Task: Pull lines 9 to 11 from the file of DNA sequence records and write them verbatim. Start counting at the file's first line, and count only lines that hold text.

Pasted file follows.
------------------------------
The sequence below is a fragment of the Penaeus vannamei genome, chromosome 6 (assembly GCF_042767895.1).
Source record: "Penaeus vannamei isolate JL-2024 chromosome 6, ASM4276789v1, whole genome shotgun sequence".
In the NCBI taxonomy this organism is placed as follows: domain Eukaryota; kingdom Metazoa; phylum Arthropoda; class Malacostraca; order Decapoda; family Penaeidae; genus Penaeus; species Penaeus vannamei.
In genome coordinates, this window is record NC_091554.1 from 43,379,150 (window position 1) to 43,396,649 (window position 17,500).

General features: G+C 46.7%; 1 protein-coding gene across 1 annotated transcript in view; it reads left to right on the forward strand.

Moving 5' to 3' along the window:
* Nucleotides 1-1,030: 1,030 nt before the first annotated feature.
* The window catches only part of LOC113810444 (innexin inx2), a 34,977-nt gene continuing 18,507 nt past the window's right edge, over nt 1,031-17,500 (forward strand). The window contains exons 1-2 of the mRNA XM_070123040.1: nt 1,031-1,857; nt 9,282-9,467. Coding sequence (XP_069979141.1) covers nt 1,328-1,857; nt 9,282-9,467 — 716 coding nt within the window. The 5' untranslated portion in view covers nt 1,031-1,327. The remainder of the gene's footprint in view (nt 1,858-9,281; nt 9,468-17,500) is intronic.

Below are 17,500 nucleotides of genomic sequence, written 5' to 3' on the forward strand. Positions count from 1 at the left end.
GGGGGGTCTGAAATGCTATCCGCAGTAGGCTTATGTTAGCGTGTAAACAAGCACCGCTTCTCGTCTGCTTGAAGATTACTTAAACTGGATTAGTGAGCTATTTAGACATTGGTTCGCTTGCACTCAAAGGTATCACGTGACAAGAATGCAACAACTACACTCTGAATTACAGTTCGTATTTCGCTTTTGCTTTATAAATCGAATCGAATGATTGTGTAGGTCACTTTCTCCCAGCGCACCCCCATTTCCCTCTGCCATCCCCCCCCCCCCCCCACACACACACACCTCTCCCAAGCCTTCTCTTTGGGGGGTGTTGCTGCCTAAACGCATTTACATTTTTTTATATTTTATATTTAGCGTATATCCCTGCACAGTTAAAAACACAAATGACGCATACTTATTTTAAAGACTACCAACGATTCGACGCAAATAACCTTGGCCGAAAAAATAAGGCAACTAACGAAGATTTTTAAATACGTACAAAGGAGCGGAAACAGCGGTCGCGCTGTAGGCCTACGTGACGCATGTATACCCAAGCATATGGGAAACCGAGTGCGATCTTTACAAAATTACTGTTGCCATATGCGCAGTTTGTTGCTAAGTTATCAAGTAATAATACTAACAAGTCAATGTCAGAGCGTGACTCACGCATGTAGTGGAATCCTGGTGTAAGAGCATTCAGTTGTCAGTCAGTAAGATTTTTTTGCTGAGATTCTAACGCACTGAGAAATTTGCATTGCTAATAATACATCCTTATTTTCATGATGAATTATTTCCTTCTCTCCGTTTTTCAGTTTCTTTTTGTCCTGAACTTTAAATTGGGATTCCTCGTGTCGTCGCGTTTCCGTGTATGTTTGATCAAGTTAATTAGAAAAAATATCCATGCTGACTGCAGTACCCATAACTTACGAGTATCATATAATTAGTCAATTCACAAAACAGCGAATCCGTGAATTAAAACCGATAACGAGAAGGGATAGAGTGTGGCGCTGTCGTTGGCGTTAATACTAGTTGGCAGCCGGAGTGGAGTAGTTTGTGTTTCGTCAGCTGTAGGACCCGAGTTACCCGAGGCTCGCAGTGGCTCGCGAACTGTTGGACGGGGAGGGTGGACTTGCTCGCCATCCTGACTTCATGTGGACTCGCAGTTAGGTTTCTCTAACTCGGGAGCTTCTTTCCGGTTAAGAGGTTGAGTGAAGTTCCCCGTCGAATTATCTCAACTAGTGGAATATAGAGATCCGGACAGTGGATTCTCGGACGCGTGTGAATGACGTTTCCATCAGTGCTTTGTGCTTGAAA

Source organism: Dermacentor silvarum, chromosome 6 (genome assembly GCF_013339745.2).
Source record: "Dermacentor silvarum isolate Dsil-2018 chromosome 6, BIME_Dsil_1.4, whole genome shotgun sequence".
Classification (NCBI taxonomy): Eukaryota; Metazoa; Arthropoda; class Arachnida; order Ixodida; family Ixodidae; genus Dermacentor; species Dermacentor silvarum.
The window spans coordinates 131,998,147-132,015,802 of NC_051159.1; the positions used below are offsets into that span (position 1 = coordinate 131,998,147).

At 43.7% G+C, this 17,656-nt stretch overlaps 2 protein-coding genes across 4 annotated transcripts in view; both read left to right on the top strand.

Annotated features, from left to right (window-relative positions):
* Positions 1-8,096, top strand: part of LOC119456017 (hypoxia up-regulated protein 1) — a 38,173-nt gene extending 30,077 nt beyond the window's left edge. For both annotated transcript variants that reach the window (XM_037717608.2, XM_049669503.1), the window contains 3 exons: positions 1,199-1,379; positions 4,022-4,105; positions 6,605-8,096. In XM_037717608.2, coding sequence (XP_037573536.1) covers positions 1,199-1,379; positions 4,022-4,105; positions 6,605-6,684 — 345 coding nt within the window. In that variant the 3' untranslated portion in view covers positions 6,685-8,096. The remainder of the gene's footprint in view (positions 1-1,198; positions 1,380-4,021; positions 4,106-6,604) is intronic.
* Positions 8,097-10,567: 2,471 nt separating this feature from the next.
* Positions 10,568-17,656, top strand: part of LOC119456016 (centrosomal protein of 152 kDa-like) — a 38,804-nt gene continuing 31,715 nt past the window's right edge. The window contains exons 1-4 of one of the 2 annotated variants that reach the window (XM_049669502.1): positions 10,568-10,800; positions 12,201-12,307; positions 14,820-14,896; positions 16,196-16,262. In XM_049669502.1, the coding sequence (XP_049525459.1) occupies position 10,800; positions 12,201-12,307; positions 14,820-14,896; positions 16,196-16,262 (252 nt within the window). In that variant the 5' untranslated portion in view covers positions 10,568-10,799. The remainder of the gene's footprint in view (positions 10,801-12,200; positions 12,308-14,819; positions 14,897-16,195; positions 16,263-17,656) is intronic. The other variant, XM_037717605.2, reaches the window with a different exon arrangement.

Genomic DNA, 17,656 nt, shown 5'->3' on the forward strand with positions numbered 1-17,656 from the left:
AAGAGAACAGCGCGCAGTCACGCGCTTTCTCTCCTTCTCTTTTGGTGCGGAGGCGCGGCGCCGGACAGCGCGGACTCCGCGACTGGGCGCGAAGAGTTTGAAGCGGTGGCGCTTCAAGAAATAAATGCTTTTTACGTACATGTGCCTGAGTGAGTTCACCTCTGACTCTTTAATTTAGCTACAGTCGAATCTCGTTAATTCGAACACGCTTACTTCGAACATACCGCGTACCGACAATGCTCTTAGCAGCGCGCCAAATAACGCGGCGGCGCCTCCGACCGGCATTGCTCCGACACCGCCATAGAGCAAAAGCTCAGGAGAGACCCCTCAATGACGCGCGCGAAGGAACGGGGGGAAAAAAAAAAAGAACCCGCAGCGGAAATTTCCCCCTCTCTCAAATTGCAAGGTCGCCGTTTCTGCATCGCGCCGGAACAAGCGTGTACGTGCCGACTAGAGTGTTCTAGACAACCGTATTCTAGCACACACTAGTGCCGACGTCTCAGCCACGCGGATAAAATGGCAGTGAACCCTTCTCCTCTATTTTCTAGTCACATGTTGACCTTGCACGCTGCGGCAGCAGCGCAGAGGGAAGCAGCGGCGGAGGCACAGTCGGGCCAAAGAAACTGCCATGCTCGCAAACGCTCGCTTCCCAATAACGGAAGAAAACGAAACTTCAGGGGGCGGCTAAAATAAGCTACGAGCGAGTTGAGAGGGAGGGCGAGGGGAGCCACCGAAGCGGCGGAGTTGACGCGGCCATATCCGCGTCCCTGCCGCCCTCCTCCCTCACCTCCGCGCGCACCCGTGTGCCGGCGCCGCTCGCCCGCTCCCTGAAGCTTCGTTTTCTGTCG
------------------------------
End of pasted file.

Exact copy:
Below are 17,500 nucleotides of genomic sequence, written 5' to 3' on the forward strand. Positions count from 1 at the left end.
GGGGGGTCTGAAATGCTATCCGCAGTAGGCTTATGTTAGCGTGTAAACAAGCACCGCTTCTCGTCTGCTTGAAGATTACTTAAACTGGATTAGTGAGCTATTTAGACATTGGTTCGCTTGCACTCAAAGGTATCACGTGACAAGAATGCAACAACTACACTCTGAATTACAGTTCGTATTTCGCTTTTGCTTTATAAATCGAATCGAATGATTGTGTAGGTCACTTTCTCCCAGCGCACCCCCATTTCCCTCTGCCATCCCCCCCCCCCCCCCACACACACACACCTCTCCCAAGCCTTCTCTTTGGGGGGTGTTGCTGCCTAAACGCATTTACATTTTTTTATATTTTATATTTAGCGTATATCCCTGCACAGTTAAAAACACAAATGACGCATACTTATTTTAAAGACTACCAACGATTCGACGCAAATAACCTTGGCCGAAAAAATAAGGCAACTAACGAAGATTTTTAAATACGTACAAAGGAGCGGAAACAGCGGTCGCGCTGTAGGCCTACGTGACGCATGTATACCCAAGCATATGGGAAACCGAGTGCGATCTTTACAAAATTACTGTTGCCATATGCGCAGTTTGTTGCTAAGTTATCAAGTAATAATACTAACAAGTCAATGTCAGAGCGTGACTCACGCATGTAGTGGAATCCTGGTGTAAGAGCATTCAGTTGTCAGTCAGTAAGATTTTTTTGCTGAGATTCTAACGCACTGAGAAATTTGCATTGCTAATAATACATCCTTATTTTCATGATGAATTATTTCCTTCTCTCCGTTTTTCAGTTTCTTTTTGTCCTGAACTTTAAATTGGGATTCCTCGTGTCGTCGCGTTTCCGTGTATGTTTGATCAAGTTAATTAGAAAAAATATCCATGCTGACTGCAGTACCCATAACTTACGAGTATCATATAATTAGTCAATTCACAAAACAGCGAATCCGTGAATTAAAACCGATAACGAGAAGGGATAGAGTGTGGCGCTGTCGTTGGCGTTAATACTAGTTGGCAGCCGGAGTGGAGTAGTTTGTGTTTCGTCAGCTGTAGGACCCGAGTTACCCGAGGCTCGCAGTGGCTCGCGAACTGTTGGACGGGGAGGGTGGACTTGCTCGCCATCCTGACTTCATGTGGACTCGCAGTTAGGTTTCTCTAACTCGGGAGCTTCTTTCCGGTTAAGAGGTTGAGTGAAGTTCCCCGTCGAATTATCTCAACTAGTGGAATATAGAGATCCGGACAGTGGATTCTCGGACGCGTGTGAATGACGTTTCCATCAGTGCTTTGTGCTTGAAA

Source organism: Dermacentor silvarum, chromosome 6 (genome assembly GCF_013339745.2).